What happens when two of Burgundy's most famous winemakers decide to go to the south of France in search of new vineyards, convinced of the great potential of the region's wines?
In 1989, Aubert de Villaine from Domaine de la Romanée-Conti and Jacques Seysses from Domaine Dujac traveled south together with their Parisian friend Michel Macaux, where after a long journey they found the estate of Domaine du Logis de Nans in the Var area, northeast of Marseille. As native Burgundians, the gentlemen's faith and trust in the terroir and the potential of well-tended vineyards to produce top wines was unwavering, so they decided to invest in renovating the vineyards and tending the vines of the farm they found. The gentlemen were convinced that in the area they found, 30 kilometers from the Mediterranean, thanks to its cool microclimate, it would be possible to produce wines with refined fruitiness and particularly fresh natural acidity. The slopes, filled with clay and limestone, towards the south reminded the lords of the best farms of the plain of Burgundy and Saint-Émilion. The area was named Triennes in honor of the Roman god Bacchus, after the Triennia celebrations held every three years. Tri was also a reference to the three founders of the farm.
In the replanting of the farm's gardens, rhizomes and creepers were selected that were best suited to the local conditions. Many unhealthy Cinsault vines were replaced with Viognier, Chardonnay, Cabernet Sauvignon, Merlot and Syrah. In the care of the shelters, harmony with the surrounding nature has been sought since the beginning. Other vegetation grows between every other row of vines, which helps limit the nutrition and water the vines receive, and which increases the organic matter in the soil. The yield of the vines is also limited by heavy pruning, which means that the grapes produced are particularly concentrated. In 1997, the gentlemen hired the respected local oenologist Rémy Laugier to manage the winemaking, and in 2008 the barns began to be converted to organic production. The Ecocert certificate was achieved in 2013.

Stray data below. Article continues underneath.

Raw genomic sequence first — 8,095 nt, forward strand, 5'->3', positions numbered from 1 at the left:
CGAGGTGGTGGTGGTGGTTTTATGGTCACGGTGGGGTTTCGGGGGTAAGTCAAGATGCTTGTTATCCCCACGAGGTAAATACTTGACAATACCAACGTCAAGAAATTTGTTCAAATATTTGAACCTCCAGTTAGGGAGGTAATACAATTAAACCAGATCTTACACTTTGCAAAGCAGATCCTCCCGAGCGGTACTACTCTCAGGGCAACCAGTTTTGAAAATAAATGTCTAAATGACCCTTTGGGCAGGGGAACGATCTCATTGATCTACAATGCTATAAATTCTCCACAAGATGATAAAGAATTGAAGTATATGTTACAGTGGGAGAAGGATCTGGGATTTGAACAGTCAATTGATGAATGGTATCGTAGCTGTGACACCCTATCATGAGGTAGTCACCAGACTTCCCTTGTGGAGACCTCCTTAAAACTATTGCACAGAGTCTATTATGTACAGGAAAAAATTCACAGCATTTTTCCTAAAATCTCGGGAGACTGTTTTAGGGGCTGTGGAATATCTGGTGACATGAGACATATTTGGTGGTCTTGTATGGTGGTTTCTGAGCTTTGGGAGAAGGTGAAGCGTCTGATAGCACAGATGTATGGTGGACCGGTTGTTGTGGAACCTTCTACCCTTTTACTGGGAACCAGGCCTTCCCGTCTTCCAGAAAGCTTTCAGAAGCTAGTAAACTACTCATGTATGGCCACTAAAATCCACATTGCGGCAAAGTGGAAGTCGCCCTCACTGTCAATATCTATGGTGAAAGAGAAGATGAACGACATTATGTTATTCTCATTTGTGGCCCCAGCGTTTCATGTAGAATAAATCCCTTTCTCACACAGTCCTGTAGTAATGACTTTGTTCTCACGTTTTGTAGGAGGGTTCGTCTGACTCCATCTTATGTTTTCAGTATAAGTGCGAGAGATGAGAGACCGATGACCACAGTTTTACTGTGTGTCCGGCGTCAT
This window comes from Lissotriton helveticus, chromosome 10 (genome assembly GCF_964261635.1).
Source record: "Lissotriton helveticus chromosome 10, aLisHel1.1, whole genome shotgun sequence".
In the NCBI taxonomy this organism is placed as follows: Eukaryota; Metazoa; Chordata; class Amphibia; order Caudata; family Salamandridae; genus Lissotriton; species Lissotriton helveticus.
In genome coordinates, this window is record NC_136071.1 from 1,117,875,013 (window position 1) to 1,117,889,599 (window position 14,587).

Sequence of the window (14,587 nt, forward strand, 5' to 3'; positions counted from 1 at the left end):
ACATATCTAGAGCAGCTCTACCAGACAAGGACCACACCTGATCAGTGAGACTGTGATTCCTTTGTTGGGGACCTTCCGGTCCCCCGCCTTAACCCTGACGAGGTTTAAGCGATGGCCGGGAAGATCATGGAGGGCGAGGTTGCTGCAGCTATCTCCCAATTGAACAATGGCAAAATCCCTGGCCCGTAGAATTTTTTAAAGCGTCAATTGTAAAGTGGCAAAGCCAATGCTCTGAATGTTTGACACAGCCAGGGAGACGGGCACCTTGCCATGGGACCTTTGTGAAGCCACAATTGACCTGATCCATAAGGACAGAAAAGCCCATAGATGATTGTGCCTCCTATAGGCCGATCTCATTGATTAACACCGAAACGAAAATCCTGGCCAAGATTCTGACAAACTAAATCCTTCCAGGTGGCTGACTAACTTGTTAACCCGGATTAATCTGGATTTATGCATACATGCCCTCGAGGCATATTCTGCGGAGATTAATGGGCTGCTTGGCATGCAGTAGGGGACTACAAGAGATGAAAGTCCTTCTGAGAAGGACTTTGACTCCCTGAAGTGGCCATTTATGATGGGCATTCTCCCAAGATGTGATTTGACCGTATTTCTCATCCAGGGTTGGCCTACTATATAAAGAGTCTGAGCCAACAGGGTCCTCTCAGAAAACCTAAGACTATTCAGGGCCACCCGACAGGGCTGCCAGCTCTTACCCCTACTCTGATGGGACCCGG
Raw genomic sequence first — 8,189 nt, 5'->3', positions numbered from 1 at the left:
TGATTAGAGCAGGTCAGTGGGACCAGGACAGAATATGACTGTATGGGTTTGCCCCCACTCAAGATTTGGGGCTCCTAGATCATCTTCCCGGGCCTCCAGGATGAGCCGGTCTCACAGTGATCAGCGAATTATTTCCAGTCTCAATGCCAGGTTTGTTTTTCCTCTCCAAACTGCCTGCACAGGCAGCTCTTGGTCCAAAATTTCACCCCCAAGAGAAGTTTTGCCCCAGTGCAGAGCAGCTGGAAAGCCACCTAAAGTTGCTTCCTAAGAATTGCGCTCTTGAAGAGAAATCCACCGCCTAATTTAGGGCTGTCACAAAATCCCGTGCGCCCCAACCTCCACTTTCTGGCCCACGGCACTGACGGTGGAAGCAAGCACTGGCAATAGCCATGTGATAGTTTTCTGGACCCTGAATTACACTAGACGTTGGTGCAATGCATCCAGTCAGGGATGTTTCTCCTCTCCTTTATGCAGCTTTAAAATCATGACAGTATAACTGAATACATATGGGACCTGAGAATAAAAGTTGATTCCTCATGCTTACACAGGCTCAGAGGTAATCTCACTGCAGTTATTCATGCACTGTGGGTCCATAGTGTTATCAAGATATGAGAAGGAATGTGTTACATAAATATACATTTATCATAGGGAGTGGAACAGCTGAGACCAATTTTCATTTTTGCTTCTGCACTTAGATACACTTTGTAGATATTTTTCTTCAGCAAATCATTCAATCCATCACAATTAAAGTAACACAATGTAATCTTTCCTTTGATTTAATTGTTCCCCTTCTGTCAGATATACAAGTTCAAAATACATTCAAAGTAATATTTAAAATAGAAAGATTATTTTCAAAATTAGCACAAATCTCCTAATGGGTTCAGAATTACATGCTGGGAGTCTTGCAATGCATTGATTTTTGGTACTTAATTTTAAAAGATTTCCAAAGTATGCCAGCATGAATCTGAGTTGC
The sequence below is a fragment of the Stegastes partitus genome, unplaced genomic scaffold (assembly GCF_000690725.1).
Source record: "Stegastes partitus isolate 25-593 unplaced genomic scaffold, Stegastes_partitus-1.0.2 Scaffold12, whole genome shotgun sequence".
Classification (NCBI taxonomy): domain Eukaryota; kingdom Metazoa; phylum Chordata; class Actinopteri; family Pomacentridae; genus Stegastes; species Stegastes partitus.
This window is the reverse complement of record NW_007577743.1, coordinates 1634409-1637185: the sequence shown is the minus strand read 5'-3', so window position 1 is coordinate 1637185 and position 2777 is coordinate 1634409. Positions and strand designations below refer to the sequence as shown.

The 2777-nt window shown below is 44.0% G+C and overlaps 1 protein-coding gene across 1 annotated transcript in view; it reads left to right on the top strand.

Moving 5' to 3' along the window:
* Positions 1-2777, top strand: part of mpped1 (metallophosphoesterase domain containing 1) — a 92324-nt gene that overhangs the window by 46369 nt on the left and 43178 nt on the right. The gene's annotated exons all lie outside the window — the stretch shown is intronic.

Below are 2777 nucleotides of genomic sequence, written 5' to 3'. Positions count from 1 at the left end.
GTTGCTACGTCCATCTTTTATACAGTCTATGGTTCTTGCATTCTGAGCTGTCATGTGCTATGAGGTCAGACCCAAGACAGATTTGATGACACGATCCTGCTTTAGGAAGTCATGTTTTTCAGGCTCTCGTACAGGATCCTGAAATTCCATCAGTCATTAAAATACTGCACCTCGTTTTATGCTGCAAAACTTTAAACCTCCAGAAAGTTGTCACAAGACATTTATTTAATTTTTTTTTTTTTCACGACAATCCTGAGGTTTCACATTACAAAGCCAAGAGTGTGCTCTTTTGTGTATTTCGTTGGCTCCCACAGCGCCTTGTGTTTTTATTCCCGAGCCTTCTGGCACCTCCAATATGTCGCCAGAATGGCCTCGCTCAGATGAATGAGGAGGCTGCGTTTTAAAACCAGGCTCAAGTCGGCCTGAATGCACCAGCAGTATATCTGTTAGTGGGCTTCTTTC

Today, on the slopes of Triennes, you can find a reconstructed winery, where wine can be made in temperature-controlled steel tanks. The farm also has its own bottling line, thanks to which the wines can be bottled at the optimal time, which is reflected in the quality of the wines. In just a few decades, Seysses and de Villaine have managed to create a 46-hectare vineyard that is considered one of the best in the South of France.
The wines of Triennes are made the way the winemakers themselves want to drink their wine. The main idea of white and rosé wines is the richness and freshness of aromas, while elegance and fruitiness without heaviness are sought in red wines. Winemaking is simple and not cosmetically manipulated. The shelters located between the Monts Aurelien and Saint Baume hills reach 420-450 meters above sea level. Because of this, the days in the nurseries are warm and the nights are cool. The long growing season guarantees optimal ripeness and multidimensionality for the grapes without forgetting the acidity. Jacques' sons Jeremy and Alec Seysses are currently responsible for the operation of the farm.
The farm's annual production is well over 250,000 bottles.